Patricia H. Doherty Patricia H. Doherty is the director and a senior scientist of the Institute for Scientific Research at Boston College where she leads studies of space physics, space weather, ionospheric and atmospheric effects on space-based systems, and ionospheric measurement techniques. She is an ION Fellow; recipient of the ION’s Burka, Weems and Distinguished Service Awards; recipient of the GPS World Leadership Award; and a past ION president.




Sensor Integration for Personal Navigation

Time: Monday, September 16, 1:30 p.m. - 3:00 p.m.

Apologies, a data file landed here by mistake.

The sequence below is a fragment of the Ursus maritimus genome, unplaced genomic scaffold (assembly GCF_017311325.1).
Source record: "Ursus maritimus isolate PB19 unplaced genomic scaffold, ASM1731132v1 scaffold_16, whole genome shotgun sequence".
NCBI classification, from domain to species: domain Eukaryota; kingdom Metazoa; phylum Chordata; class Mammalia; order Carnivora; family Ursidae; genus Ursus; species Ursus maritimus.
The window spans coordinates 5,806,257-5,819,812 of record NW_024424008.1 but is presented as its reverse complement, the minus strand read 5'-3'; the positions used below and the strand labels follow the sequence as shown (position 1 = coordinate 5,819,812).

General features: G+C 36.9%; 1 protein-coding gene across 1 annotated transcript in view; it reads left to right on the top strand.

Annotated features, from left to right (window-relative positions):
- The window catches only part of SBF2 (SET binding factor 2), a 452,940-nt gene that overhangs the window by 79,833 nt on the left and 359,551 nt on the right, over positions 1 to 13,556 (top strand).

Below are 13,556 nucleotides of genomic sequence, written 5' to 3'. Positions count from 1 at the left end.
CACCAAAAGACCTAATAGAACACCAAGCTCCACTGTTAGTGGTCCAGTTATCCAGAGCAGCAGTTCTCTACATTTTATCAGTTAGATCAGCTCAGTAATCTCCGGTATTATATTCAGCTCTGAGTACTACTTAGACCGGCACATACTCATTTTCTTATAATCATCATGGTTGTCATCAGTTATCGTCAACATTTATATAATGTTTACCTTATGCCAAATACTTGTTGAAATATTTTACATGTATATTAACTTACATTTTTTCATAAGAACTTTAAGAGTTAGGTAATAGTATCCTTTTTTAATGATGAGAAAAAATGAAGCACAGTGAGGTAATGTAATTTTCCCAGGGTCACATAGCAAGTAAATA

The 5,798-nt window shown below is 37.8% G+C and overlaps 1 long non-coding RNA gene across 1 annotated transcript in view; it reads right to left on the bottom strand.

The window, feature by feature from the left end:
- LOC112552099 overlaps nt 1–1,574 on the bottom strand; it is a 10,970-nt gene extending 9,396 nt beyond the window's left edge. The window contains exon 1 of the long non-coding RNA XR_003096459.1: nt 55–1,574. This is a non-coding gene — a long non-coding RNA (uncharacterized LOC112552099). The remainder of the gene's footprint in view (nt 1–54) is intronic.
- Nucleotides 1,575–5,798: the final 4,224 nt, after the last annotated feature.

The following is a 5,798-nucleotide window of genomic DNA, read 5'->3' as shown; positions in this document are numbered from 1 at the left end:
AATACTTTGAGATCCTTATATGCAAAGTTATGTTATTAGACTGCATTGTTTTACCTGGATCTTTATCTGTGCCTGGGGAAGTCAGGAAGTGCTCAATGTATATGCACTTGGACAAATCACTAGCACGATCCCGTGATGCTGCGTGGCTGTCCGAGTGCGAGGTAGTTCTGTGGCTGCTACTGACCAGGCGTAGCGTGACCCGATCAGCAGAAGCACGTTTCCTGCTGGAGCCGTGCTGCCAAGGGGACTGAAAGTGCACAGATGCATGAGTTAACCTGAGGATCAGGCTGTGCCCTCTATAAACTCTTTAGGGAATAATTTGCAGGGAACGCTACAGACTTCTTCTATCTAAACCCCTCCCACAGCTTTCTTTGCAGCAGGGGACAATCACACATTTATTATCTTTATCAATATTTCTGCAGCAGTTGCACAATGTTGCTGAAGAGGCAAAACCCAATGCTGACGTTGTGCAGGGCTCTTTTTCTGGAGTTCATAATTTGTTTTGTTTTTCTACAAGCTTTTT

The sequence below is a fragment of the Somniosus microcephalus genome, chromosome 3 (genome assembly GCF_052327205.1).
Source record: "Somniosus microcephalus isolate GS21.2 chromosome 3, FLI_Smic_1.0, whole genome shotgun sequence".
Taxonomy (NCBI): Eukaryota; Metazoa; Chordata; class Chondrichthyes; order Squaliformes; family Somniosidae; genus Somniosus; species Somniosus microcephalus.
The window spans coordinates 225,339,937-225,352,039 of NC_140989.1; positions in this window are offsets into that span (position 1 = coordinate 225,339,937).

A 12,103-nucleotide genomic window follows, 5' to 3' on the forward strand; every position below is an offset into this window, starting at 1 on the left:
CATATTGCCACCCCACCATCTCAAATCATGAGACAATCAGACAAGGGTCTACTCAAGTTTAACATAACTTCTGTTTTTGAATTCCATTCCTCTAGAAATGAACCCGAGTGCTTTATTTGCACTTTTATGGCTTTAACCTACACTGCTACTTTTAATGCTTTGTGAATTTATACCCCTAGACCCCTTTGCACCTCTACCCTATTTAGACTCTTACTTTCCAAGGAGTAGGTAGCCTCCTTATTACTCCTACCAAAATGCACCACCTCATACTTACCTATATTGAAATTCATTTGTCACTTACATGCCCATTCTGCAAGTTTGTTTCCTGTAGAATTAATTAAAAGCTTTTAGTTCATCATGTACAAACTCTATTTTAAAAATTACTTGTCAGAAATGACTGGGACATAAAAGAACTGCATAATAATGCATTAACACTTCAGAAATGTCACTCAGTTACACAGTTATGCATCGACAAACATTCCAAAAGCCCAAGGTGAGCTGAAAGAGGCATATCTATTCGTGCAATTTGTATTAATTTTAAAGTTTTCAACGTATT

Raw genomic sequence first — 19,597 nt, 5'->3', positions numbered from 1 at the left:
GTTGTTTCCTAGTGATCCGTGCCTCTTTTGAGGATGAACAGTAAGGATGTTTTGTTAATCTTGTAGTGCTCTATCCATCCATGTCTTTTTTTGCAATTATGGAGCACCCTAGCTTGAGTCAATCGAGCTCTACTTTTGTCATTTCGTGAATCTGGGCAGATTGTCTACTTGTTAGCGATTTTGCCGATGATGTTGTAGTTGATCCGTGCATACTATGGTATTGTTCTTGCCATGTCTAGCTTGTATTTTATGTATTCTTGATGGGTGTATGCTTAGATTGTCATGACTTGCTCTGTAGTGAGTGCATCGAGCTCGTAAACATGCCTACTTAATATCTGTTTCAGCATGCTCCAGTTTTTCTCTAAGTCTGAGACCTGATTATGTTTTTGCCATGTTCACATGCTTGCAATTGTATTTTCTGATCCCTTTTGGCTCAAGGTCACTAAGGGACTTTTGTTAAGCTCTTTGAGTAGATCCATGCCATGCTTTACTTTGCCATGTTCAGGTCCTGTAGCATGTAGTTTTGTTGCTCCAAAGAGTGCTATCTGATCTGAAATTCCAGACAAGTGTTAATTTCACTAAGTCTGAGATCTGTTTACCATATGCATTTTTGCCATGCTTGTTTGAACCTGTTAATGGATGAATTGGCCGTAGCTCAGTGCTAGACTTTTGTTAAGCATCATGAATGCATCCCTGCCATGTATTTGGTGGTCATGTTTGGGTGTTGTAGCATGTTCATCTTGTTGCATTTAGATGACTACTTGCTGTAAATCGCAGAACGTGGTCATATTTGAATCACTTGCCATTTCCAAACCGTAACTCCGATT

A review of the state-of-the-art navigation sensors and techniques suitable for personal and pedestrian navigation, with an extension to the Unmanned Aerial Systems (UAS) navigation. Personal Navigation (PN) is defined as navigation for military and emergency personnel, while pedestrian navigation refers to location/navigation/tracking of all other types of mobile users. An emphasis will be on navigation sensors and techniques in GNSS-challenged environments, such as inertial measurement unit (IMU), wireless local area network, IR and RF transponders, and ultra-wideband (UWB) networks, as well as 2D and 3D active and passive imaging sensors. Following the technology overview, sample implementations and performance assessment of selected navigation system prototypes will be presented. System design, as well as a summary of the performance analysis in the mixed indoor-outdoor environments, with special emphasis on dead-reckoning (DR) performance, will be discussed.